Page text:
Man Looks on the Outward, but God…

When the Japanese occupied the Philippines during World War II between 1942 and 1945, the Phillippine Guerrilla Movement made life miserable for the occupiers. The defenders of Manila were successful in tying up Japanese military resources that helped lead, ultimately, to the Allied victory.

Among the members of the brave Resistance was a very unlikely Filipino woman, a former beauty queen named Josefina Guerrero. “Joey,” as the American forces called her, was a master at subterfuge, successfully navigating in and around enemy strongholds.

She had grown up in Manila, was raised by her grandparents and married a young physician.When Allied forces invaded Luzon in 1944 she volunteered to work as a spy for the Americans. She carried vital information where it seemed no one else could go. She often visited American soldiers in Japanese prison camps on the island. She brought food, medical supplies and information. She went bravely where no one else would go. She wrote and carried maps of Japanese installations and aircraft batteries. This allowed American planes to target and destroy key strongholds.

On one of her missions she hid information inside a piece of fruit, on another, critical documents were taped to her back. In still another, information was written on a ribbon in her hair. At any moment, she could have been simply shot as a spy by Japanese solders. But Joey wasn’t deterred. And she wasn’t searched.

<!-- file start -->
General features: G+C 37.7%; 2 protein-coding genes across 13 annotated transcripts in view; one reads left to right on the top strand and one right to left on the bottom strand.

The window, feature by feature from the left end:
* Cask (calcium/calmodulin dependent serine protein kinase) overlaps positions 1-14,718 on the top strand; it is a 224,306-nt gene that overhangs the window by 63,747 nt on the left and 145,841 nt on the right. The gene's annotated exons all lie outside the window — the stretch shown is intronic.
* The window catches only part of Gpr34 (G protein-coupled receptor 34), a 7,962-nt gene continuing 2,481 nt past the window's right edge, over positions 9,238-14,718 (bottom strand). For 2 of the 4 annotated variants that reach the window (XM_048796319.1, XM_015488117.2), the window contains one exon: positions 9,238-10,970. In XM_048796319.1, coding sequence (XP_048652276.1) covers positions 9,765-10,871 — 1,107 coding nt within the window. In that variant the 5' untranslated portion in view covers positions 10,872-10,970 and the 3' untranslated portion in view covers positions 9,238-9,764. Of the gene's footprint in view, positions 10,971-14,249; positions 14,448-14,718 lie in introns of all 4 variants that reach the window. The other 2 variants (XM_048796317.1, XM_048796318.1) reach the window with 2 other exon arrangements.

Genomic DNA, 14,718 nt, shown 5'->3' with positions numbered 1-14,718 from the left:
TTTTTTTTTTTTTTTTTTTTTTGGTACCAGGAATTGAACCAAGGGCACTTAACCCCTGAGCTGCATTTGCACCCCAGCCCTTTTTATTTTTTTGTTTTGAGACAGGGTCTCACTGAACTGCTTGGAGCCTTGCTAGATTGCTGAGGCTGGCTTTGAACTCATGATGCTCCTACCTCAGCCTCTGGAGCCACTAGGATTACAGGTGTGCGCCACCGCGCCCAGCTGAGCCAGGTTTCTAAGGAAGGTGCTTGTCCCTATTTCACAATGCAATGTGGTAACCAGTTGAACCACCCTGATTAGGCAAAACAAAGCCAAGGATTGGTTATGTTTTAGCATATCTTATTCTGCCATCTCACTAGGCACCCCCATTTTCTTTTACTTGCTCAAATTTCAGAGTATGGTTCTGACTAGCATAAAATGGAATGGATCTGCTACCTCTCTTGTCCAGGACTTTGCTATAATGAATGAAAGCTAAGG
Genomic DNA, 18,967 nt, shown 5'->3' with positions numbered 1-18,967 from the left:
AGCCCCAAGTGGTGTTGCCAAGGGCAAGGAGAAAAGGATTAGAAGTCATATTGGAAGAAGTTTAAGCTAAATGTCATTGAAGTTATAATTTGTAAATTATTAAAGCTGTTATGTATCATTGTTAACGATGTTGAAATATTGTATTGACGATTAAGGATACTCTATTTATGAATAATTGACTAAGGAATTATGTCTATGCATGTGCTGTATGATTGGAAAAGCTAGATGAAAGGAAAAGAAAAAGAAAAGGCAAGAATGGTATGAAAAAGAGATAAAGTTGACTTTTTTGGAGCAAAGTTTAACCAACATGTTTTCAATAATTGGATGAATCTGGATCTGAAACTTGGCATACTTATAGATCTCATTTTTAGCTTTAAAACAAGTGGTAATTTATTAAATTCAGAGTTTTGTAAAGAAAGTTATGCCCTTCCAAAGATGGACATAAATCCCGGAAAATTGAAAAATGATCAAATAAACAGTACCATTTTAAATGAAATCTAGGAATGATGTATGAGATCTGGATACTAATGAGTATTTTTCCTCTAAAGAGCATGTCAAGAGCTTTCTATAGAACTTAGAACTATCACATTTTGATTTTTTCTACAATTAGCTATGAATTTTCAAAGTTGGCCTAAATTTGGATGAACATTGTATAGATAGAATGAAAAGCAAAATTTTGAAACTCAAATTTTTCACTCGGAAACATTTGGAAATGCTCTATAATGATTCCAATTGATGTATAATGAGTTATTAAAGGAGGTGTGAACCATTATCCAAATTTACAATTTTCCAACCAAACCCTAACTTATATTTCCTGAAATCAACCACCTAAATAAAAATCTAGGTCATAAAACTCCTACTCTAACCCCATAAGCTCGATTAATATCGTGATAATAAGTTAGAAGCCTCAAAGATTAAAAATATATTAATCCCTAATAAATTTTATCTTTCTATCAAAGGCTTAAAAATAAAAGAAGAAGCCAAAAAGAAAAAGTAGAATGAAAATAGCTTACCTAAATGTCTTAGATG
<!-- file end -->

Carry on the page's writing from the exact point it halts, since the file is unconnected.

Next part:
And so the story continued throughout the war. In the end, Joey Guerrero was an international hero, credited with saving hundreds, if not thousands of lives. She was awarded the Medal of Freedom with Silver Palm, the highest award a civilian can earn.

Josefina-Guerrero

Josefina Guerrero

There’s a reason the Japanese never searched Joey. They were repulsed by her. Sickened by her appearance. They ridiculed her and laughed at her, all while she was helping to cut the heart out of their war effort.

Joey Guerrero contracted leprosy in 1941. Her body was covered with open sores and her hands and feet were battered and bruised.

The enemy made a critical mistake in judging her outward appearance and ignoring her brave heart.

After the war, Joey was brought to a leprosarium near Carville, Lousiana, arriving in the states as a hero.

In its July, 1948 edition, Time Magazine wrote: Last week Mrs. Guerrero, now a pale, scarred woman of 30, arrived in San Francisco. On the dock to greet her were Army officials, civic dignitaries, and a crowd of 300 veterans who remembered Joey. Bands played the Philippine national anthem. An Air Force plane waited to fly her to Carville. With her arms full of flowers, Joey could only stammer: “This more than I expected.”

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